Publications & Reports

Reticulocyte and erythrocyte binding-like proteins function cooperatively in invasion of human erythrocytes by malaria parasites.

Sash Lopaticki, Alexander G Maier, Jennifer Thompson, Danny W Wilson, Wai-Hong Tham, Tony Triglia, Alex Gout, Terence P Speed, James G Beeson, Julie Healer, Alan F Cowman
The Walter and Eliza Hall Institute of Medical Research, Parkville, Victoria 3050, Australia.


Plasmodium falciparum causes the most severe form of malaria in humans and invades erythrocytes using multiple ligand-receptor interactions. Two important protein families involved in erythrocyte binding are the erythrocyte binding-like (EBL) and the reticulocyte binding-like (RBL or P. falciparum Rh [PfRh]) proteins.

We constructed P. falciparum lines lacking expression of EBL proteins by creating single and double knockouts of the corresponding genes for eba-175, eba-181, and eba-140 and show that the EBL and PfRh proteins function cooperatively, consistent with them playing a similar role in merozoite invasion.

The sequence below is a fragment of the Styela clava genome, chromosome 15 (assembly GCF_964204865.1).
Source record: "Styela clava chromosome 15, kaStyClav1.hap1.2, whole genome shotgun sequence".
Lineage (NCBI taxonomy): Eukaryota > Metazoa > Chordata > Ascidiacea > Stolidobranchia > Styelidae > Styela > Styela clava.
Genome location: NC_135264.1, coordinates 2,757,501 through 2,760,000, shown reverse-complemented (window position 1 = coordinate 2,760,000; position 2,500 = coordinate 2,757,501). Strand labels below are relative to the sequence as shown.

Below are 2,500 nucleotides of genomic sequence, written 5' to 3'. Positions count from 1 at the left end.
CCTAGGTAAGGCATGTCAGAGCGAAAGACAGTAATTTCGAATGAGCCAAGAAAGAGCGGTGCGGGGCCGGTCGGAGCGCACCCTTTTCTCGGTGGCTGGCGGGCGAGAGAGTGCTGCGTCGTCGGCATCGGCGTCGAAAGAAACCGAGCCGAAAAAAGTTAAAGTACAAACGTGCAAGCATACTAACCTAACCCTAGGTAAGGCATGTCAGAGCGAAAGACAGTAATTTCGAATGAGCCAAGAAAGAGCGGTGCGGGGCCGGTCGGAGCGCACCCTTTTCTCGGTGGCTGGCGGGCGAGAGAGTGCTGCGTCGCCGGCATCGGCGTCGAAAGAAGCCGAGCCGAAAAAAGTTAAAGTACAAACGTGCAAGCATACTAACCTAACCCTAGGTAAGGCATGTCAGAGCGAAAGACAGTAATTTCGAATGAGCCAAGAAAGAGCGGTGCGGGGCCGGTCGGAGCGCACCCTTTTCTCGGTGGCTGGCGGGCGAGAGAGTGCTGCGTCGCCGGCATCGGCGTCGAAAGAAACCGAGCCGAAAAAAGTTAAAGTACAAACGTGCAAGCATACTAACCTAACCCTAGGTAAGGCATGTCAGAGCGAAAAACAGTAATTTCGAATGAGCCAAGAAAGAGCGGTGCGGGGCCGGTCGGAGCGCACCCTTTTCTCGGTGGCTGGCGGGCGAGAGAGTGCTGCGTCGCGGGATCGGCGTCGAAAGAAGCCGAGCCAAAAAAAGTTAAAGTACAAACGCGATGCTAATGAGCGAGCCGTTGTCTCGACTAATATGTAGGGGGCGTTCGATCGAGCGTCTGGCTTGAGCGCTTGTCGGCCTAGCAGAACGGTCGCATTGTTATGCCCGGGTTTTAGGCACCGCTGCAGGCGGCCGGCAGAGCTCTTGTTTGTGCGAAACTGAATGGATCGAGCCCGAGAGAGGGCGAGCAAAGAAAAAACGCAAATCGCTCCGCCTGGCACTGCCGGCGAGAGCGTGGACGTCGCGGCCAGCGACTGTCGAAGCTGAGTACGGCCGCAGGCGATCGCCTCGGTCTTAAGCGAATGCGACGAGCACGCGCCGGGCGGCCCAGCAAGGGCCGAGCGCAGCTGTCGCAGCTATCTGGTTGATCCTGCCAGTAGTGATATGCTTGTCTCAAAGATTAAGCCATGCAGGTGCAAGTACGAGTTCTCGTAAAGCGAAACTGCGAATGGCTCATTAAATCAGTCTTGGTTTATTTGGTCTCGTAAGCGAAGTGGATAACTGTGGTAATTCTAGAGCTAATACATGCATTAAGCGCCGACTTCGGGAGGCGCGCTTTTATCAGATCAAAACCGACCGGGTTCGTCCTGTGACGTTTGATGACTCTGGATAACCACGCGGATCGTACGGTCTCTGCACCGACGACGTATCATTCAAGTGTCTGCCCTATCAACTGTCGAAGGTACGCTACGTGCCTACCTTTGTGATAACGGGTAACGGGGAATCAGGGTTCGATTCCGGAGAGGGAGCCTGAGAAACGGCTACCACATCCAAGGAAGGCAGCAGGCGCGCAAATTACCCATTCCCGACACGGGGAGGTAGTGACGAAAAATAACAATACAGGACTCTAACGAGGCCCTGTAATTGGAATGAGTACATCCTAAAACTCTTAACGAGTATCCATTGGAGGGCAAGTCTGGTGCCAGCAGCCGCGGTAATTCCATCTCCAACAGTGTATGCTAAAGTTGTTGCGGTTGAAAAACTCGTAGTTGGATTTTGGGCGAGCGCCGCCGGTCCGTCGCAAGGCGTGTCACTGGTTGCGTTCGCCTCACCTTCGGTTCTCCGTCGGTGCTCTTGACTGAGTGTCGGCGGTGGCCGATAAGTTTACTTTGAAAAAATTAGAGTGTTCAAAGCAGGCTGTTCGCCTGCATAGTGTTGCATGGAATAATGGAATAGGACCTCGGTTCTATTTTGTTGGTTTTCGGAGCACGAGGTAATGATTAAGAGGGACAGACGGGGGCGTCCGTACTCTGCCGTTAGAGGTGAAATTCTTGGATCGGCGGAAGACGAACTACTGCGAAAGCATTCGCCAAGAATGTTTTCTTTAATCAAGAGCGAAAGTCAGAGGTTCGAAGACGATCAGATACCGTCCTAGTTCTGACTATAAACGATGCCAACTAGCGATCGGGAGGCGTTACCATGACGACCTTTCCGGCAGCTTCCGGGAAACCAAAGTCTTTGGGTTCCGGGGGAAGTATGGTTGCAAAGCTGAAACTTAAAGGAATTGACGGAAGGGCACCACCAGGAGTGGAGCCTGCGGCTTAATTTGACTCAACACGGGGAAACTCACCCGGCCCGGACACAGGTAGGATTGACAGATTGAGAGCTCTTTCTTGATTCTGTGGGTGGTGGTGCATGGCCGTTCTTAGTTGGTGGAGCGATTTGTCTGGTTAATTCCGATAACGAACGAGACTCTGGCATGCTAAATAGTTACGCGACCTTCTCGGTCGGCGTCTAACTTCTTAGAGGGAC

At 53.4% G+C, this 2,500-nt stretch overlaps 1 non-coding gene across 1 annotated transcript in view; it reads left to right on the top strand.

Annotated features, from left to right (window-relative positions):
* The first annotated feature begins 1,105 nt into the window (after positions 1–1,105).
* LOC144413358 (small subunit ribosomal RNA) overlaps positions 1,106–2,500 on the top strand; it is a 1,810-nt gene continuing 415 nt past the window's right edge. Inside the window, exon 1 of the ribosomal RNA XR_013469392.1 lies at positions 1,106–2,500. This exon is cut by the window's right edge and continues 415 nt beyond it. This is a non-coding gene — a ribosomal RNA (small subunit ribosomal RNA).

We provide evidence that PfRh and EBL proteins functionally interact, as loss of function of EBA-181 ablates the ability of PfRh2a/b protein antibodies to inhibit merozoite invasion. Additionally, loss of function of some ebl genes results in selection for increased transcription of the PfRh family. This provides a rational basis for considering PfRh and EBL proteins for use as a combination vaccine against P. falciparum.

We immunized rabbits with combinations of PfRh and EBL proteins to test the ability of antibodies to block merozoite invasion in growth inhibition assays. A combination of EBA-175, PfRh2a/b, and PfRh4 recombinant proteins induced antibodies that potently blocked merozoite invasion.

This validates the use of a combination of these ligands as a potential vaccine that would have broad activity against P. falciparum.


  • Journal: Infection and immunity
  • Published: 01/03/2011
  • Volume: 79
  • Issue: 3
  • Pagination: 1107-1117


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